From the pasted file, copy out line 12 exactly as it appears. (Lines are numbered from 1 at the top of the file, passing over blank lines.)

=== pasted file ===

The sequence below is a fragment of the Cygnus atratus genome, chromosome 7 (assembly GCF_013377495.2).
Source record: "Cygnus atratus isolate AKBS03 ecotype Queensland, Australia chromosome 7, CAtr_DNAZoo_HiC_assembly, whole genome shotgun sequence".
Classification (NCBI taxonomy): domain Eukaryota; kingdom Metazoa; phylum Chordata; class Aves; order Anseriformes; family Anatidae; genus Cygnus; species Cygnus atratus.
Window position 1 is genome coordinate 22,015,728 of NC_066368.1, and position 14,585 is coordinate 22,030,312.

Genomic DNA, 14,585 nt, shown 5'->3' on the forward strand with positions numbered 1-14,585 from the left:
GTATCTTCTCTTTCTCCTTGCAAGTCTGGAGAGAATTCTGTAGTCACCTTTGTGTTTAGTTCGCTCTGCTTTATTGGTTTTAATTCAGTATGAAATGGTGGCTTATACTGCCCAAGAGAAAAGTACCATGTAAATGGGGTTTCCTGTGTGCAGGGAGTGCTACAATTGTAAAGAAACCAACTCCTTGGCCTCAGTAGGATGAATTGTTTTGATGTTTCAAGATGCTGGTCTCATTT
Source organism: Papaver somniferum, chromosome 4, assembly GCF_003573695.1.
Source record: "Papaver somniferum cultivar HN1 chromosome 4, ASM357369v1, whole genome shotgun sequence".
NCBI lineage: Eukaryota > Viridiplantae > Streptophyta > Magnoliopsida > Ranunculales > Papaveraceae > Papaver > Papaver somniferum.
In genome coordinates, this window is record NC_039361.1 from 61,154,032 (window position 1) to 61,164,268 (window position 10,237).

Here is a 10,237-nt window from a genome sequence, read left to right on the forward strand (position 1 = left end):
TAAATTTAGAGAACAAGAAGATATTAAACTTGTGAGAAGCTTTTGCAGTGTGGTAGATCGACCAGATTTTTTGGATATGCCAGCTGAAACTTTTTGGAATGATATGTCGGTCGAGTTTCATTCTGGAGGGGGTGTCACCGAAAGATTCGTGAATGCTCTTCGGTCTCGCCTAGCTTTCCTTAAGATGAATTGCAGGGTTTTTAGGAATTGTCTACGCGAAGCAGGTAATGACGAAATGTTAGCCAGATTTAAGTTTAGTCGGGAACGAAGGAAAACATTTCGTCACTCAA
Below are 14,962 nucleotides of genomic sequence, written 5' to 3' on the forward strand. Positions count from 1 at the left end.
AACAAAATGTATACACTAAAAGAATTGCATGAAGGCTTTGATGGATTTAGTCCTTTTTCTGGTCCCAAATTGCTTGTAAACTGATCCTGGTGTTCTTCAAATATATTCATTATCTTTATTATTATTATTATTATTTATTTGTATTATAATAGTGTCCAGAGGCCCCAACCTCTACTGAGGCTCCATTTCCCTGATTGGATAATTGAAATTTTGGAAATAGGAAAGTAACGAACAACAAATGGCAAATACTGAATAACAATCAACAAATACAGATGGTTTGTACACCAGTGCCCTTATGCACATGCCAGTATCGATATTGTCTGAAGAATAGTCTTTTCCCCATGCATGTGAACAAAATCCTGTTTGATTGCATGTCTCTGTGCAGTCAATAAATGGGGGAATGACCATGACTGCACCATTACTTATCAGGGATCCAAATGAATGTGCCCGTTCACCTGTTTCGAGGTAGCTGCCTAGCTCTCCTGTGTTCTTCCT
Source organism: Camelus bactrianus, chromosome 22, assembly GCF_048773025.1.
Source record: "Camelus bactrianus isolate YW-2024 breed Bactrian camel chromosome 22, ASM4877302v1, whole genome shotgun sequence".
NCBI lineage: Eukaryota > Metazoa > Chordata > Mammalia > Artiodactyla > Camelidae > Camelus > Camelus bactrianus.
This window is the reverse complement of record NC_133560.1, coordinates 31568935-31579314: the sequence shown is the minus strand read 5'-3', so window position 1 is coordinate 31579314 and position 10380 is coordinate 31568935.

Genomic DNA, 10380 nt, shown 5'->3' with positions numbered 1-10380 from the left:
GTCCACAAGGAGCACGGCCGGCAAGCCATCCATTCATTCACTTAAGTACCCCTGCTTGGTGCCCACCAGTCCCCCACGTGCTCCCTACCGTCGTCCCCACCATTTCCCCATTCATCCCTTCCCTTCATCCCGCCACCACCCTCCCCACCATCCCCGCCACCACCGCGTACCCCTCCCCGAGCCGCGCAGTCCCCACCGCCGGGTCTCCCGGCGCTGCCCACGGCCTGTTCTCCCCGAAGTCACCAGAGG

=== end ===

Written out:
TAAATTTAGAGAACAAGAAGATATTAAACTTGTGAGAAGCTTTTGCAGTGTGGTAGATCGACCAGATTTTTTGGATATGCCAGCTGAAACTTTTTGGAATGATATGTCGGTCGAGTTTCATTCTGGAGGGGGTGTCACCGAAAGATTCGTGAATGCTCTTCGGTCTCGCCTAGCTTTCCTTAAGATGAATTGCAGGGTTTTTAGGAATTGTCTACGCGAAGCAGGTAATGACGAAATGTTAGCCAGATTTAAGTTTAGTCGGGAACGAAGGAAAACATTTCGTCACTCAA